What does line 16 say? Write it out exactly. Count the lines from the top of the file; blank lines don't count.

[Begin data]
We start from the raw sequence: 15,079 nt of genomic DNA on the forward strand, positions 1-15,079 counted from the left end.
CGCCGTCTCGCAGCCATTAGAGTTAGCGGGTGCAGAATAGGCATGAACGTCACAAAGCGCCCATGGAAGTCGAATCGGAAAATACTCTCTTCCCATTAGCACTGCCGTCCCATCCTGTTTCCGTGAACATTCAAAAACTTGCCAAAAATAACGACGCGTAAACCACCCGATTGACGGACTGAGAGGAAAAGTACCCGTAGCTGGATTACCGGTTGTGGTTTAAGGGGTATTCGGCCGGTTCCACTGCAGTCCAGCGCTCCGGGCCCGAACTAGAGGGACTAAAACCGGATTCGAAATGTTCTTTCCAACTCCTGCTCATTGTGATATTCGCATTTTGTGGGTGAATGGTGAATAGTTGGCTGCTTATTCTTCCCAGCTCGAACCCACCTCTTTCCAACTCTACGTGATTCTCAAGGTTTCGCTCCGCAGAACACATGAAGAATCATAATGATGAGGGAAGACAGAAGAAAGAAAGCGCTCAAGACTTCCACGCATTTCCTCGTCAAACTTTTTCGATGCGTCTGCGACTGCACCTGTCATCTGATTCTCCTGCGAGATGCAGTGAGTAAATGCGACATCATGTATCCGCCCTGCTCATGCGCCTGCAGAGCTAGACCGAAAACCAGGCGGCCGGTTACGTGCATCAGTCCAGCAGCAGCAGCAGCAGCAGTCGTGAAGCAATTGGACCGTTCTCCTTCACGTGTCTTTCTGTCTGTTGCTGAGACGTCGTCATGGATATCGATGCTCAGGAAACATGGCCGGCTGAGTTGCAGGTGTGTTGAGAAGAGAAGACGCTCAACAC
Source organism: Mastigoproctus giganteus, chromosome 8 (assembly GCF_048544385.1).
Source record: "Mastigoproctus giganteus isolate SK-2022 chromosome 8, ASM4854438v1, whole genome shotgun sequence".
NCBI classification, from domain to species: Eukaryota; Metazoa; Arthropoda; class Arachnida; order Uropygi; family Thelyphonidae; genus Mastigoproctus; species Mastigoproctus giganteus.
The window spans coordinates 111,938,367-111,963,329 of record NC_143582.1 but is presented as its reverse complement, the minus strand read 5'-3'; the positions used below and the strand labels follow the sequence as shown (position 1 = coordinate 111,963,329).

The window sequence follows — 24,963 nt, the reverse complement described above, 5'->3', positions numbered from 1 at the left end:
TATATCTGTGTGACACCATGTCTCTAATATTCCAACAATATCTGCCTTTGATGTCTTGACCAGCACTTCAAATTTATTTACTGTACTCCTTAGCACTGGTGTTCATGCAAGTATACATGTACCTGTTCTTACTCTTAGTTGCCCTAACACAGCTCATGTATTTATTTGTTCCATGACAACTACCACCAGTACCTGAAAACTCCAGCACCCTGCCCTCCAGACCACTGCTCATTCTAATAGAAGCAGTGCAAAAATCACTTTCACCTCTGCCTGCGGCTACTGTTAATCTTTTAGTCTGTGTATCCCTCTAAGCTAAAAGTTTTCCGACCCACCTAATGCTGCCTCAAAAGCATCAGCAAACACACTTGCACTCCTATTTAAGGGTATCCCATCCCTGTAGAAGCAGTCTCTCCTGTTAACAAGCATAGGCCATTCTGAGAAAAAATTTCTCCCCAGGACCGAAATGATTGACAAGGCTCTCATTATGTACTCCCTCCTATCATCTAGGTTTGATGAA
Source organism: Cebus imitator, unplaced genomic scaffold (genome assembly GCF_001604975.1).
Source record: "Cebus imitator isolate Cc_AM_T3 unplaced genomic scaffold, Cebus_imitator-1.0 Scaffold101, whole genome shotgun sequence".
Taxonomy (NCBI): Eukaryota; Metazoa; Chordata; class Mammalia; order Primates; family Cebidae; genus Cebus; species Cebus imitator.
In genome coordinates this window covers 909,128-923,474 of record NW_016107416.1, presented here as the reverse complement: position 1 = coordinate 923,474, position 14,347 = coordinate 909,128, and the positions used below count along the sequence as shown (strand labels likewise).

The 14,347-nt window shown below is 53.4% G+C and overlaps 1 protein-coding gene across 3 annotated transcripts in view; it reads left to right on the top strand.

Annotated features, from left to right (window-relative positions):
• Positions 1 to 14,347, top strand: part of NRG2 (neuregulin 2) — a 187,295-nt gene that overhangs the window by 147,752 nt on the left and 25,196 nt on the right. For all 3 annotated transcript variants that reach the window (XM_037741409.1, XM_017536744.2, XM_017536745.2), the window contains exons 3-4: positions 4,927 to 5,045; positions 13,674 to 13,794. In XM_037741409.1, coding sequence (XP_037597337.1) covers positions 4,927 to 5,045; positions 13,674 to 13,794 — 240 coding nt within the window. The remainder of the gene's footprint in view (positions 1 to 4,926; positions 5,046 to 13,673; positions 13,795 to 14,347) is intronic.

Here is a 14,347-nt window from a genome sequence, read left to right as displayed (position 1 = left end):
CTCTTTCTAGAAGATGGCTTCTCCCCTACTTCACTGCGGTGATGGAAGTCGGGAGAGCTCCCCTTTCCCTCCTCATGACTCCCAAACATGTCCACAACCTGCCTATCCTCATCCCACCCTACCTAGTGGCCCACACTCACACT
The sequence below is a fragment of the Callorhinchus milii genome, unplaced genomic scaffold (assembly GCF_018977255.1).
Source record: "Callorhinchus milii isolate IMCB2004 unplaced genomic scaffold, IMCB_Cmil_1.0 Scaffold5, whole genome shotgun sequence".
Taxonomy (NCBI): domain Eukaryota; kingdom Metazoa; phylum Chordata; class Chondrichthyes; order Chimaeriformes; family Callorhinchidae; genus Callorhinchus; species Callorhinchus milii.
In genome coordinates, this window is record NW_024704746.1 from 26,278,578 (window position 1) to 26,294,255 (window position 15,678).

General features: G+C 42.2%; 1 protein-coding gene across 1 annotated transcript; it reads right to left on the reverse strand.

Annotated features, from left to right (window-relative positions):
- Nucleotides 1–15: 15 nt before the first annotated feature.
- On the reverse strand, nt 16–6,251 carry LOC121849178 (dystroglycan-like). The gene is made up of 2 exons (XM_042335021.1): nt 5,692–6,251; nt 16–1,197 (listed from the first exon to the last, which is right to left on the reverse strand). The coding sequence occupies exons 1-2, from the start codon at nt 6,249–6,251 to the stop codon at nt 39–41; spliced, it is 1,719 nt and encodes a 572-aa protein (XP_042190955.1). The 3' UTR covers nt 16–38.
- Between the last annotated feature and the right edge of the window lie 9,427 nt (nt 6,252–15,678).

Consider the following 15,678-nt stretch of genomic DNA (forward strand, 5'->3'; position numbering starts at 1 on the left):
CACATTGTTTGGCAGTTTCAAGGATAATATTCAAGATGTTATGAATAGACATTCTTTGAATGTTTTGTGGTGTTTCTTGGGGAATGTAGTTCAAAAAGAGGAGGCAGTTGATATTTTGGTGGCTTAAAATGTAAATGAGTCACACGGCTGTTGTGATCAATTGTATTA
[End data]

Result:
Here is a 14,347-nt window from a genome sequence, read left to right as displayed (position 1 = left end):